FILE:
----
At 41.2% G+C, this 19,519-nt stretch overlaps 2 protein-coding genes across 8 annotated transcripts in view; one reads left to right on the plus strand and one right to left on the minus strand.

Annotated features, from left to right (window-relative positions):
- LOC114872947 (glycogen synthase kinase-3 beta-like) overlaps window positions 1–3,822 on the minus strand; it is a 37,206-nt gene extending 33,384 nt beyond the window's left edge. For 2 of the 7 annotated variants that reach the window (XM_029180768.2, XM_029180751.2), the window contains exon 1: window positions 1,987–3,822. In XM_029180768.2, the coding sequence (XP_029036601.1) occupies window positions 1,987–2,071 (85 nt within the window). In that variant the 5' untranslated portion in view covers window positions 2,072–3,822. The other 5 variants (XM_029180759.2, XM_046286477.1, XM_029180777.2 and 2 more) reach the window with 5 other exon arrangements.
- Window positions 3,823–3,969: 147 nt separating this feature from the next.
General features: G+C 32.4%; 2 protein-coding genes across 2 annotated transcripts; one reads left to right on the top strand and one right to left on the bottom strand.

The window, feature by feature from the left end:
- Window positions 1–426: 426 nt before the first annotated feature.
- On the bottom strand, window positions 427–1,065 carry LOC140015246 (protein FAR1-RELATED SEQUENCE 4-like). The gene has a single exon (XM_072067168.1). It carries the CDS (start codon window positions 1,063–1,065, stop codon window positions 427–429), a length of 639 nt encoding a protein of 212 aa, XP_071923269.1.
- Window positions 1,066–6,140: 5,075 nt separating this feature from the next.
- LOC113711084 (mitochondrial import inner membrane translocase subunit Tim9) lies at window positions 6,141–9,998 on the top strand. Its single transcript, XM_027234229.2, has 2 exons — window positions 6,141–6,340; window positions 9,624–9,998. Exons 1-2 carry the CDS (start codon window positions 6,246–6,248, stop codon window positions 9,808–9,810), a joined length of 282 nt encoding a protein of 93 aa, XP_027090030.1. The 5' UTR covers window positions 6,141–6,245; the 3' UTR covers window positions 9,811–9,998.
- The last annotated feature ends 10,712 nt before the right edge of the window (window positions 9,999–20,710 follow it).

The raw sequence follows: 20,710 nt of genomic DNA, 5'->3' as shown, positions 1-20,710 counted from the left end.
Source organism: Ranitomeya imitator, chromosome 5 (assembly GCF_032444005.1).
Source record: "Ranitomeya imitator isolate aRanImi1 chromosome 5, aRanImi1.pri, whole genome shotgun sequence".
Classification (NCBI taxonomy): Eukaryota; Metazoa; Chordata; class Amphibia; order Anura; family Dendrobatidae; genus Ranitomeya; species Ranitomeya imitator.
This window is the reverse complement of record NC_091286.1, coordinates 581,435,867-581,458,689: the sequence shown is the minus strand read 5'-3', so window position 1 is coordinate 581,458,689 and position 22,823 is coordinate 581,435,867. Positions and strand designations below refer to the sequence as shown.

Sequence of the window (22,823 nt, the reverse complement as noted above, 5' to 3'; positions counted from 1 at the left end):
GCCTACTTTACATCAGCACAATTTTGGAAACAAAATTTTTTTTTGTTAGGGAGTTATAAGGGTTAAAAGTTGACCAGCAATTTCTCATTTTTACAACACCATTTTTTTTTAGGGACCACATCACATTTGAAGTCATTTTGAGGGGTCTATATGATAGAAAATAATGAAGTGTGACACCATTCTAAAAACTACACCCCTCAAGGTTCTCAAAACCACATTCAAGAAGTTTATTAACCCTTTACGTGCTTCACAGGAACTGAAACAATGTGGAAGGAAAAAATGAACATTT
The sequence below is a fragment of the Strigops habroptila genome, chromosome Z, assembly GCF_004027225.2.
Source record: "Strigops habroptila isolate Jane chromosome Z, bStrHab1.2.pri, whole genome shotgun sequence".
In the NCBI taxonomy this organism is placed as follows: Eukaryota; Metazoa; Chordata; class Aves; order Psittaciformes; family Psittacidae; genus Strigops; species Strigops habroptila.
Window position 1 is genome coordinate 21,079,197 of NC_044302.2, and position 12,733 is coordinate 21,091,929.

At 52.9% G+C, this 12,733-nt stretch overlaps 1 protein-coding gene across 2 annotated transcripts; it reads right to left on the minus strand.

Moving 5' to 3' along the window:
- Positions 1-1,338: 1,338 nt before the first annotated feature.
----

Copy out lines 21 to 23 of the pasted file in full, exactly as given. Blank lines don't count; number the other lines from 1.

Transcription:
In the NCBI taxonomy this organism is placed as follows: Eukaryota; Metazoa; Chordata; class Aves; order Psittaciformes; family Psittacidae; genus Strigops; species Strigops habroptila.
Window position 1 is genome coordinate 21,079,197 of NC_044302.2, and position 12,733 is coordinate 21,091,929.

At 52.9% G+C, this 12,733-nt stretch overlaps 1 protein-coding gene across 2 annotated transcripts; it reads right to left on the minus strand.